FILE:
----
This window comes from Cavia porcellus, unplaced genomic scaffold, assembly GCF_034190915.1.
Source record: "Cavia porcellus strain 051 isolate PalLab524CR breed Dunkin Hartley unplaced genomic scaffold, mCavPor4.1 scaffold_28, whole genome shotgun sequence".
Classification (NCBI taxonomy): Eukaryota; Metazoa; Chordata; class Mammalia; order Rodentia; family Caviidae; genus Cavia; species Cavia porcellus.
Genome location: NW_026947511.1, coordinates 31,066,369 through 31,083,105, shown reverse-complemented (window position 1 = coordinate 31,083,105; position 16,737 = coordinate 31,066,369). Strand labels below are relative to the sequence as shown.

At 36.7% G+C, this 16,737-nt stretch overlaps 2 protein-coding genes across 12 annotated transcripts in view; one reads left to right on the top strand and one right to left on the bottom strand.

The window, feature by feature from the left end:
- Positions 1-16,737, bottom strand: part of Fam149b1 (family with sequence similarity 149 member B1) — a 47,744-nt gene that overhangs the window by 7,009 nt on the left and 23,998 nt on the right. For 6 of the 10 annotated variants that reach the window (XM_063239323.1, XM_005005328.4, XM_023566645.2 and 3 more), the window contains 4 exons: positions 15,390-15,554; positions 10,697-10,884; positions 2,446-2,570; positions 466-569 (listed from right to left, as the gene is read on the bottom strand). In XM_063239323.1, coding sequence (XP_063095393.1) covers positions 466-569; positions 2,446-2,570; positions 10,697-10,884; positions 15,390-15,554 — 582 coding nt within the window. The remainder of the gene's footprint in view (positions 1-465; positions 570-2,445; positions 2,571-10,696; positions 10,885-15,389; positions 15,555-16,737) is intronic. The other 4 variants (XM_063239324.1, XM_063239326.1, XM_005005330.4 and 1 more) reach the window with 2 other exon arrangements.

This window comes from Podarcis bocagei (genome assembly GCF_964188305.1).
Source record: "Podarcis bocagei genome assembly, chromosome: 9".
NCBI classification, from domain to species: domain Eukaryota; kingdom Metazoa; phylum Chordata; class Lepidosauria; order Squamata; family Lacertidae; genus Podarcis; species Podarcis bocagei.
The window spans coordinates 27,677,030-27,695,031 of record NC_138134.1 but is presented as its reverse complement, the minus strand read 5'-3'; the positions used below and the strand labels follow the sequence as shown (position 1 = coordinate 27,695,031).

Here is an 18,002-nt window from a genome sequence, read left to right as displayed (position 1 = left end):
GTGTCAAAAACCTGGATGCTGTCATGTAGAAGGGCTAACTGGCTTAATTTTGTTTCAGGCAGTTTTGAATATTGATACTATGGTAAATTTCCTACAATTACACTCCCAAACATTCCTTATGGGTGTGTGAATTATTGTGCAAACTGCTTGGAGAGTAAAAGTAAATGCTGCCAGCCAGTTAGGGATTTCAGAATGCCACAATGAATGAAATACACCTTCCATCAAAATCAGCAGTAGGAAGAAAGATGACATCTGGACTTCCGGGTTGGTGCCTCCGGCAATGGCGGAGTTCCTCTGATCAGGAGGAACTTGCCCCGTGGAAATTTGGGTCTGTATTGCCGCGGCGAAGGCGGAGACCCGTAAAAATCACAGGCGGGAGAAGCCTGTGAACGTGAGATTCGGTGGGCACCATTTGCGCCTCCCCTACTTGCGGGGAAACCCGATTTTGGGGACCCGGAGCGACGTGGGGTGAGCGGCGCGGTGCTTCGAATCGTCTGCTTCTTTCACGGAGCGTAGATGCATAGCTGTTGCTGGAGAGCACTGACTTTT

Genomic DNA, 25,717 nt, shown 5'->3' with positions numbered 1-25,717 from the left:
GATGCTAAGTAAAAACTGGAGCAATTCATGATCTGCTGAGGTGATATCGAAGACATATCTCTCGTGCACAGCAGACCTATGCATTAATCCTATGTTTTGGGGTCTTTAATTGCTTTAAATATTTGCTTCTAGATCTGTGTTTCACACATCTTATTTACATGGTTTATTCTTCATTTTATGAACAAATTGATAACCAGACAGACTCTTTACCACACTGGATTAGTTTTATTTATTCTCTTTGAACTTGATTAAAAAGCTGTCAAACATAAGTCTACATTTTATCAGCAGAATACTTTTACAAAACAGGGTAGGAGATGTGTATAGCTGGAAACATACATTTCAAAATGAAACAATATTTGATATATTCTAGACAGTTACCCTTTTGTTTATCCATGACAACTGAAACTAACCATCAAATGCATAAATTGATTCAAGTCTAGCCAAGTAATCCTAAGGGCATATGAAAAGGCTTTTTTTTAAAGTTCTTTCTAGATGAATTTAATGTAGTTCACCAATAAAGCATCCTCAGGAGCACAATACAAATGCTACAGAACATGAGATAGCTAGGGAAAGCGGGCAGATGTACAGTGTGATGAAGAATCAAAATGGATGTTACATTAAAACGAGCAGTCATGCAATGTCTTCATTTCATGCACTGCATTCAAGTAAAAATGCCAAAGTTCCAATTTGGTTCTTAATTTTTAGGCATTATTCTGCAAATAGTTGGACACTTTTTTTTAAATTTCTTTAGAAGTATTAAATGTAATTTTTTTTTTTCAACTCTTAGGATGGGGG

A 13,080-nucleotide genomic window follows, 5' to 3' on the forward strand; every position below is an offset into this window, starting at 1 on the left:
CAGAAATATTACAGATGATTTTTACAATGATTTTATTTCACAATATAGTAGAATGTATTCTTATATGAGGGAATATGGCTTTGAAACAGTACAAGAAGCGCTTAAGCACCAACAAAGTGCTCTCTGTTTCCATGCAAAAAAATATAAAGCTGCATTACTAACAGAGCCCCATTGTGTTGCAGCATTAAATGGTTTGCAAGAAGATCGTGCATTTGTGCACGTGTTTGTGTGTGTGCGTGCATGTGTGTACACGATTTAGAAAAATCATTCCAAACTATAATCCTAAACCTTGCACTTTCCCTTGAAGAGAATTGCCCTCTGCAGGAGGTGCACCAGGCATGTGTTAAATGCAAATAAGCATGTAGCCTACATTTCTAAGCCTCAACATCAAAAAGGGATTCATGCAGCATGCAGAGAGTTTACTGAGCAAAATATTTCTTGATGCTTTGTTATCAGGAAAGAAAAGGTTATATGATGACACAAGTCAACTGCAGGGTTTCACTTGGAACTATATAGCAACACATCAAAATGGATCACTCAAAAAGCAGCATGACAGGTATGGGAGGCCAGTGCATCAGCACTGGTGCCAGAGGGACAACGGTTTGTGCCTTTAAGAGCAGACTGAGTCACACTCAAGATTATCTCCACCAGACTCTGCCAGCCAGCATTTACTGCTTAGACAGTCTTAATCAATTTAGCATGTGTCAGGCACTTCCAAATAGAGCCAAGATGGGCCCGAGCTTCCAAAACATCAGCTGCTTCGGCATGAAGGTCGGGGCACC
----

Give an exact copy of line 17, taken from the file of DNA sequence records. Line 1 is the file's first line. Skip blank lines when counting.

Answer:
CAGAAATATTACAGATGATTTTTACAATGATTTTATTTCACAATATAGTAGAATGTATTCTTATATGAGGGAATATGGCTTTGAAACAGTACAAGAAGCGCTTAAGCACCAACAAAGTGCTCTCTGTTTCCATGCAAAAAAATATAAAGCTGCATTACTAACAGAGCCCCATTGTGTTGCAGCATTAAATGGTTTGCAAGAAGATCGTGCATTTGTGCACGTGTTTGTGTGTGTGCGTGCATGTGTGTACACGATTTAGAAAAATCATTCCAAACTATAATCCTAAACCTTGCACTTTCCCTTGAAGAGAATTGCCCTCTGCAGGAGGTGCACCAGGCATGTGTTAAATGCAAATAAGCATGTAGCCTACATTTCTAAGCCTCAACATCAAAAAGGGATTCATGCAGCATGCAGAGAGTTTACTGAGCAAAATATTTCTTGATGCTTTGTTATCAGGAAAGAAAAGGTTATATGATGACACAAGTCAACTGCAGGGTTTCACTTGGAACTATATAGCAACACATCAAAATGGATCACTCAAAAAGCAGCATGACAGGTATGGGAGGCCAGTGCATCAGCACTGGTGCCAGAGGGACAACGGTTTGTGCCTTTAAGAGCAGACTGAGTCACACTCAAGATTATCTCCACCAGACTCTGCCAGCCAGCATTTACTGCTTAGACAGTCTTAATCAATTTAGCATGTGTCAGGCACTTCCAAATAGAGCCAAGATGGGCCCGAGCTTCCAAAACATCAGCTGCTTCGGCATGAAGGTCGGGGCACC